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Fire ants found again outside Qld containment zone

Tracey FerrierAAP
Two fire ant nests were detected at a development site at Nirimba on Qld's Sunshine coast. (Jono Searle/AAP PHOTOS)
Camera IconTwo fire ant nests were detected at a development site at Nirimba on Qld's Sunshine coast. (Jono Searle/AAP PHOTOS) Credit: AAP

Fire ants have been found on the Sunshine Coast as the super pest continues to spread beyond a containment zone in Queensland’s south east corner.

It’s the latest in a series of so-called outlier detections of the hyper aggressive invasive species that Australia has been fighting to eradicate for decades.

The latest find was made at a development site at Nirimba on Monday, the National Fire Ant Eradication Program says.

A member of the community reported two nests that have now been destroyed, and broadscale treatment is underway in the surrounding area.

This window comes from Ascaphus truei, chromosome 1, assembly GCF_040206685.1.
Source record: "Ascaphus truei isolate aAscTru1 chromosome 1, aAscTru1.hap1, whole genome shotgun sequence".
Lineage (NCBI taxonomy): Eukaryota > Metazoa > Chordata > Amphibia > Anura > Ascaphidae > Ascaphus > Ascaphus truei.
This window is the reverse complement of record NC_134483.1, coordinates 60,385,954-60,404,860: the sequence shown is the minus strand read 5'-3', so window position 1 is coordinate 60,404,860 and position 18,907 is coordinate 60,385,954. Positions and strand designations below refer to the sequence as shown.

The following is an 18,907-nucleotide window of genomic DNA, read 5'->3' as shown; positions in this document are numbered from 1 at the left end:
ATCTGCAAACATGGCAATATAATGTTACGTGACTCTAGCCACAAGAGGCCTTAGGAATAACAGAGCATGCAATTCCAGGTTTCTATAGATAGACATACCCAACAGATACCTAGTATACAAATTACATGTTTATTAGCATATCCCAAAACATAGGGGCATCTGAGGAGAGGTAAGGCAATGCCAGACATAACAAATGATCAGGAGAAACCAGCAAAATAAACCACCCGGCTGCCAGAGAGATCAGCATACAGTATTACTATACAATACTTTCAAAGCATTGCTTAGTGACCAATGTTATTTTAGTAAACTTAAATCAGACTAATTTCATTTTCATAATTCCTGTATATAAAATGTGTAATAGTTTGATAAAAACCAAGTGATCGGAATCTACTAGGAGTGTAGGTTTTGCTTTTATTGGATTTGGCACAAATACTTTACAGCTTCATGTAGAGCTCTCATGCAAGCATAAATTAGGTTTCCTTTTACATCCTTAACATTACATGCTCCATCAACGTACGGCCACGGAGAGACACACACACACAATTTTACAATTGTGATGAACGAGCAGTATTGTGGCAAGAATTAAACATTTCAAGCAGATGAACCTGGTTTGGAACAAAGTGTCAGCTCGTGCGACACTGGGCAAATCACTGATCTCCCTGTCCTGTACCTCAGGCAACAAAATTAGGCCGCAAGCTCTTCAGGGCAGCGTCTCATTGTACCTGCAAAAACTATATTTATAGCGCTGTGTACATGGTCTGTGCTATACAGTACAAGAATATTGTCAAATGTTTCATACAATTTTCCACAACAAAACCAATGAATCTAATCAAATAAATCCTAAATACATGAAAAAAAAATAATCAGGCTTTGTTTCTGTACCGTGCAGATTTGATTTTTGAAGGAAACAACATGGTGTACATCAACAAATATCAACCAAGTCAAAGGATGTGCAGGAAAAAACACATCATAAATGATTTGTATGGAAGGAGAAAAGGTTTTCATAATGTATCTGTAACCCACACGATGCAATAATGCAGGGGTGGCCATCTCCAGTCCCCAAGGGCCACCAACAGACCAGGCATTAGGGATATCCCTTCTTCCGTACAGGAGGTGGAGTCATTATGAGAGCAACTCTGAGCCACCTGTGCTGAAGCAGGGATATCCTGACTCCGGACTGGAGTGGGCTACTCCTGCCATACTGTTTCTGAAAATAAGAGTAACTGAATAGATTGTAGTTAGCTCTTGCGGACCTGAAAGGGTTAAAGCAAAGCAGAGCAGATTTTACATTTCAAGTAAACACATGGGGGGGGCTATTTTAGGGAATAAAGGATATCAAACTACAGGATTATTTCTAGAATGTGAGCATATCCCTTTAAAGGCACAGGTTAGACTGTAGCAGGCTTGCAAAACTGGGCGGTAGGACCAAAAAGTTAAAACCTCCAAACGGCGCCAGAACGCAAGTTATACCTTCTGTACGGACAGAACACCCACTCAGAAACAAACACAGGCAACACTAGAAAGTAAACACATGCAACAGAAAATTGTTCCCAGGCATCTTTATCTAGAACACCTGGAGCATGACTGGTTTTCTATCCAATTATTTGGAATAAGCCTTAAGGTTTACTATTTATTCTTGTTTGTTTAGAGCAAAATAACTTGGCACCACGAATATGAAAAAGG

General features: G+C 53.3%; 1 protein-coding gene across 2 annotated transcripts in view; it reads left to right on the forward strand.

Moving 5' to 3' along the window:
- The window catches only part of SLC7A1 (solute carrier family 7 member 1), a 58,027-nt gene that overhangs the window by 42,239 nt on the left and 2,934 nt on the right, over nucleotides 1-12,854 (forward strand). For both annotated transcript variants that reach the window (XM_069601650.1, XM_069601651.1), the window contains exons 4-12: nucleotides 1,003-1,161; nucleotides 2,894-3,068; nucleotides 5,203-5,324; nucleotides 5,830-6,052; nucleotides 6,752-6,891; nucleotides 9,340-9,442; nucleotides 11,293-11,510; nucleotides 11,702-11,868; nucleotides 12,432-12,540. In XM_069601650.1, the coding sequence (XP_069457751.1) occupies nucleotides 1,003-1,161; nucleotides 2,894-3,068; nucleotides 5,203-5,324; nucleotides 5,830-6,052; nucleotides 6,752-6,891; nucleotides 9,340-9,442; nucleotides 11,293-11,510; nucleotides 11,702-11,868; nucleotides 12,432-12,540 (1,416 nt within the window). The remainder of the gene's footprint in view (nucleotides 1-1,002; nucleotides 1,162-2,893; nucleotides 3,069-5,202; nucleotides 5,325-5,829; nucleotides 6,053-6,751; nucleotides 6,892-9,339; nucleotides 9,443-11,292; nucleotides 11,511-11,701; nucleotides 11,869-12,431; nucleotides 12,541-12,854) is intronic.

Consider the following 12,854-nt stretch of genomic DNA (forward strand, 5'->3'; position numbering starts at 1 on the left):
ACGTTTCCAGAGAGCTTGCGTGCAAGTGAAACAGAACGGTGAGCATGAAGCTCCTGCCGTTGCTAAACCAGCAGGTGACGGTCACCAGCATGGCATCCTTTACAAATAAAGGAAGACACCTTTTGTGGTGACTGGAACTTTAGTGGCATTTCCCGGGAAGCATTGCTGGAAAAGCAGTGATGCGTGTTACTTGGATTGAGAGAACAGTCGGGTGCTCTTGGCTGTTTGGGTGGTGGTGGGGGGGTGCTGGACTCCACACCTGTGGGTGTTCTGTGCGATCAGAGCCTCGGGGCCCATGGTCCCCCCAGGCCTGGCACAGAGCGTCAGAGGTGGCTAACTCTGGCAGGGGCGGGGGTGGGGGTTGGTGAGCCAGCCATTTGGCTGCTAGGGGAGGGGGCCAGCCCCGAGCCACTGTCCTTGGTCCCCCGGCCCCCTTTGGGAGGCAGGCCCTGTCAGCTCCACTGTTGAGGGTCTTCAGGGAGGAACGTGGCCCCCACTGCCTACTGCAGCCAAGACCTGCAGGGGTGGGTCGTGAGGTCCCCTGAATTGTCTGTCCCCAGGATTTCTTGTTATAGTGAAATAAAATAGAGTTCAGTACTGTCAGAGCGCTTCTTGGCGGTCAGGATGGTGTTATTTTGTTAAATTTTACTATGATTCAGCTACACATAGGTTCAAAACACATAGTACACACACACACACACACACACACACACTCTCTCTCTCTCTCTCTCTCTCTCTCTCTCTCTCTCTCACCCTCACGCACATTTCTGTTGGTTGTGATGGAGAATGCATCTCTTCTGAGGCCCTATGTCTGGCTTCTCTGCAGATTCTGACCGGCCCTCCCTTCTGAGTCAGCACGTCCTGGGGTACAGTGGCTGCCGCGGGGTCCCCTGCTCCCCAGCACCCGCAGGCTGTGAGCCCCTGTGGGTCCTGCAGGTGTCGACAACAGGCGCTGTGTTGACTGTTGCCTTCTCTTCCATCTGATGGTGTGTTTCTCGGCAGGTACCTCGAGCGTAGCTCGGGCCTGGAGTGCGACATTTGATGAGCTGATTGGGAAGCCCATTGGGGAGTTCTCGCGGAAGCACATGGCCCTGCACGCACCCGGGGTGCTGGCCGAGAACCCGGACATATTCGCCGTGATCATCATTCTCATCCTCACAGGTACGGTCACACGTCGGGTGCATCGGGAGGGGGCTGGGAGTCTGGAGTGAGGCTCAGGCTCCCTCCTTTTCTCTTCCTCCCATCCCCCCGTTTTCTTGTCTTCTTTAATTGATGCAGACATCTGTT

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Fire ant campaigners have long warned the Sunshine Coast was at risk due to patchy resourcing to attack the pest.

“This was probably inevitable,” says Reece Pianta, from the Invasive Species Council.

“It’s something we’ve been concerned about for a very long time because there were only resources to treat fire ants in effectively less than half of the outer eradication boundary.”

Earlier this year the ants were also found at Caboolture, between Brisbane and the Sunshine Coast.

They’ve also been found west of the Great Dividing Range and on the islands offshore from Brisbane.

Mr Pianta says the Nirimba find, at a site that’s been prepared for development, suggests there might be a link to the movement of organic materials, like soil and turf, that can carry fire ants.

The movement of those materials is restricted but the Invasive Species Council says enforcement is crucial.

Fire ants have also recently been detected in NSW at South Murwillumbah and Wardell, south of Ballina, with those infestations stamped out. Authorities remain on high alert.

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